Jethro’s World

Jethro’s World

From Chicken Soup for the Dog Lover's Soul

Jethro’s World

My dog, Jethro—a Rottweiler/German shepherd mix— was always low-key, gentle and well mannered. From the moment we met at the animal shelter when he was just nine months old, to the day he died, two things were clear: Jethro and I had a special bond, and he had a soul of exceptional kindness and compassion.

Jethro never chased animals. He just loved to hang out and watch the world around him. He was a perfect field assistant for me as I studied the various birds, including Western evening grosbeaks and Steller’s jays, living near my house in the foothills of the Colorado Rockies.

One day while I was sitting inside, I heard Jethro come to the front door. Instead of whining as he usually did when he wanted to come in, he just sat there. I looked out at him and noticed a small furry object in his mouth. My first reaction was, Oh, no, he killed a bird. However when I opened the door, Jethro proceeded to drop at my feet a very young bunny, drenched in his saliva and very much alive. I could not see any injuries, only a small bundle of fur that needed warmth, food and love. I guessed that the bunny’s mother had most likely fallen prey to a coyote, red fox or the occasional mountain lion around my house.

Jethro looked up at me, wide-eyed, as if he wanted me to praise him. I did. He seemed so proud of himself. But when I picked up the bunny, Jethro’s pride turned to concern. He tried to snatch her from my hands, but failed. Whining, he followed me around as I gathered a box, a blanket, some water and food. I gently placed the baby rabbit in the box, named her Bunny and wrapped her in the blanket. I put some finely chopped carrots, celery and lettuce near her, and she tried to eat. I also made sure that she knew where the water was.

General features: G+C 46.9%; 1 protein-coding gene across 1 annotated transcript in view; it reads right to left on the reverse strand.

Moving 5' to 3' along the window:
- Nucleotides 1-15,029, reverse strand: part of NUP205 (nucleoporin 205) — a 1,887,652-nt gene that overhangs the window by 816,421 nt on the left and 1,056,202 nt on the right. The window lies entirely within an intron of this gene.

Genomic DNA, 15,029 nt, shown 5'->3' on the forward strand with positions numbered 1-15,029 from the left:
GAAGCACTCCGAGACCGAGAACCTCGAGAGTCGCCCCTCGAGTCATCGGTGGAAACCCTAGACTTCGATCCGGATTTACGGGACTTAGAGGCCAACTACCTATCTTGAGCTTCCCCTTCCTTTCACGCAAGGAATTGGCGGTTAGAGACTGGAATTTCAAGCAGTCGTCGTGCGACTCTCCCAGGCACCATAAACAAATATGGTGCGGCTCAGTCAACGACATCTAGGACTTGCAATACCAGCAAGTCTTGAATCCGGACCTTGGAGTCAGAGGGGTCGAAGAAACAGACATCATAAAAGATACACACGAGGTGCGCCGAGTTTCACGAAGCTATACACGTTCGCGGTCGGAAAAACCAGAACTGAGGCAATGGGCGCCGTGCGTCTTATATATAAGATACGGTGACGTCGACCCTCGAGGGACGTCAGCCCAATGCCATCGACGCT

The whole time, Jethro was standing behind me, panting, dripping saliva on my shoulder, watching my every move. I thought he might go for Bunny or the food, but he simply stood there, fascinated by the little ball of fur slowly moving about in her new home.

When I turned to leave the box, I called Jethro but he didn’t move. He usually came to me immediately, especially when I offered him a bone, but that day he remained steadfastly near the box. Hours passed and nothing could entice him away from his spot near Bunny.

Eventually, I had to drag Jethro out for his nightly walk. When we returned, he made a beeline for the box, where he slept through the night. I tried to get Jethro to go to his usual sleeping spot but he refused. His intention was clear: “No way. I’m staying here.”

I trusted Jethro not to harm Bunny, and during the two weeks that I nursed her back to health, he didn’t do anything to even scare her. Jethro had adopted Bunny; he would make sure that no one harmed her.

Finally, the day came when I introduced Bunny to the outdoors. Jethro and I walked to the east side of my house and I released her from her box. We watched her slowly make her way into a woodpile. She was cautious, her senses overwhelmed by the new stimuli—sights, sounds, odors—to which she was now exposed. Bunny remained in the woodpile for about an hour until she boldly stepped out to begin life as a full-fledged wild rabbit. Jethro remained in the same spot as he watched the scene. He never took his eyes off Bunny and never tried to approach her.

Bunny hung around for a few months. Every time I let Jethro out of the house, he immediately ran to the place where she had been released. When he arrived there, he would cock his head and move it from side to side, looking for Bunny. This lasted for about six months. If I said “Bunny” in a high-pitched voice, Jethro would whine and go look for her. He loved Bunny and was hoping to see her once again.

I am not sure what happened to Bunny. Most likely she simply lived out her life in the area around my home. Since then, other bunnies and adult rabbits have come and gone, and I’ve observed that Jethro never chases them. Instead, he tries to get as close as he can and looks at each of them, perhaps wondering if they are Bunny.

A few summers ago, many years after he met Bunny and treated her with such delicate compassion, Jethro came running up to me with a wet animal in his mouth. Hmm, I wondered, another bunny? I asked him to drop it. This time it was a young bird that had flown into a window. It was stunned and just needed to regain its senses.

I held it in my hands for a few minutes. Jethro, in true Jethro fashion, never took his eyes off the bird. He watched my every move. When I thought the bird was ready to fly, I placed it on the railing of my porch. Jethro approached it, sniffed it, stepped back and watched it fly away. When it was out of sight, he turned to me and seemed to give the canine equivalent of a shrug. Then together we took a long meandering stroll down the road leading away from my house. All was well in Jethro’s world once more.

Marc Bekoff

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